Because of our experience in the SARS epidemic, Canada continues to be a leader in terms of being a model for other countries in terms of addressing matters such as this. I know the World Health Organization has taken great interest as have other countries. We have also had many visitations to Canada with regard to the way in which we have set things up.
With the proposed changes to the Quarantine Act, which I am sure will be passed by this place, I think Canada will finish the loop in terms of providing the best possible protection and prevention for Canadians as it relates to communicable diseases.
May 6th, 2005 / 10:25 a.m.
Paul Szabo Mississauga South, ON
Mr. Speaker, this morning we are debating the Senate amendments to Bill C-12. I have had an opportunity to review the prior debates to try to ascertain some of the concerns of members. I see in the House this morning a number of members as well as the previous speaker who have all worked on this legislation.
The member for Oakville said something that I think is worth reflecting on. It is that these health issues transcend partisan interests. I think all members would agree that when it comes to the matter of public safety and public health it is the number one priority of Canadians and certainly of the Parliament of Canada.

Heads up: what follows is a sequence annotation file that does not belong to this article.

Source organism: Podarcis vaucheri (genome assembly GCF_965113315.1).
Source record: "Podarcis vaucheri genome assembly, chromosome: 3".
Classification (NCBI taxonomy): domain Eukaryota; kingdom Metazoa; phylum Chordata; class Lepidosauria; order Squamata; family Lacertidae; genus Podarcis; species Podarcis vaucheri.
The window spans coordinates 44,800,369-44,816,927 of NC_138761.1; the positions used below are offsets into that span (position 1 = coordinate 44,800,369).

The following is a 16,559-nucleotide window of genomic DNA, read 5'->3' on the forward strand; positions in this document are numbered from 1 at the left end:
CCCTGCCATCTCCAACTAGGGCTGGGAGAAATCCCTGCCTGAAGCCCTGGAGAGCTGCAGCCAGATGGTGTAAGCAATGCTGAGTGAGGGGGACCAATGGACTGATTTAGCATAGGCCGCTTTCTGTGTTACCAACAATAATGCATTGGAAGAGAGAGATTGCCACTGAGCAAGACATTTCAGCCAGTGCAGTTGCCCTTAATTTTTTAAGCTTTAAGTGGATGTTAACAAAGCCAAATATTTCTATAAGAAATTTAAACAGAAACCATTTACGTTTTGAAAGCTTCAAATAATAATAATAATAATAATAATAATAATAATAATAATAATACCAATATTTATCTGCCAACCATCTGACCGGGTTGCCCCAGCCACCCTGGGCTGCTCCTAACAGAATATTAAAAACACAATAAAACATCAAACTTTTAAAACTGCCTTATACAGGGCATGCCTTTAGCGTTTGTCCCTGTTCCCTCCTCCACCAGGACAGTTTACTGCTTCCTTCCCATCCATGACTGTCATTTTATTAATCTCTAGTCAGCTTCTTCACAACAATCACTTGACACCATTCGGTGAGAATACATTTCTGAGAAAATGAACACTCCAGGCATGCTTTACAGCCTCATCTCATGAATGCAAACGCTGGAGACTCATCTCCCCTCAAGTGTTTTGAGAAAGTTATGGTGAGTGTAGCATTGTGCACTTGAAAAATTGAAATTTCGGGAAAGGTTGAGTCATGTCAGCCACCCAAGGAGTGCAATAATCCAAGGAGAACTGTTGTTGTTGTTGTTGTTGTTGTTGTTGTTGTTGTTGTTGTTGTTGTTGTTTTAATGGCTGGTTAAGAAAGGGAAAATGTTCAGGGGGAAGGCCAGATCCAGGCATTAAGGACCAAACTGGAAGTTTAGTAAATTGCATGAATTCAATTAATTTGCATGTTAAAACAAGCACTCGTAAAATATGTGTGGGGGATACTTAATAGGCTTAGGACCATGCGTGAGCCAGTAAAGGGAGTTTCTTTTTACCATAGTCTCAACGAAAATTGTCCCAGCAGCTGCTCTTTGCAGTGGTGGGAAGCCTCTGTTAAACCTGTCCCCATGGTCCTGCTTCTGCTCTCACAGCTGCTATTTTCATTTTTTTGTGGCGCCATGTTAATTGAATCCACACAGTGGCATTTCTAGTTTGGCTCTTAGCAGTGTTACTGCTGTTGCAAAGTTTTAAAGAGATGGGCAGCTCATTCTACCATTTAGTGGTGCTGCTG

I also want to say I am delighted that we are back debating important legislation, which has progressed for some time. As we know, there is much speculation about an election and what the consequences might be. Most are political, but in the reality for Canadians we are talking about the work of Parliament over the past months.
We have a large number of bills, much legislation and other initiatives at various stages throughout the legislative system. I am aware of a number of them. One is even one of my own initiatives on fetal alcohol syndrome. An election call would kill all these bills and the other legislation, as well as an enormous amount of work done by I believe some very talented people in the committee and legislative system and by parliamentarians at large. I just want Canadians to know that we are trying very hard to have important legislation passed in this place as quickly as possible because it is in the best interests of Canadians.
Bill C-12 is an act to prevent the introduction and spread of communicable diseases. This enactment repeals and replaces the existing Quarantine Act, which has not been modernized since 1872. The purpose is to prevent the introduction and spread of communicable diseases in Canada.
It is applicable to persons in conveyances arriving in or in the process of departing Canada. It provides measures for the screening, health assessment and medical examination of travellers to determine if they have communicable diseases and measures for preventing the spread of communicable diseases, including referral to the public health authorities, detention, treatment and disinfestation. The provisions for the administrative oversight of the detention of travellers are also included in the bill.
It provides for additional measures such as the inspection and cleansing of conveyances and cargo to ensure that they are not a source of communicable diseases. It imposes controls on the import and export of cadavers, body parts and other human remains.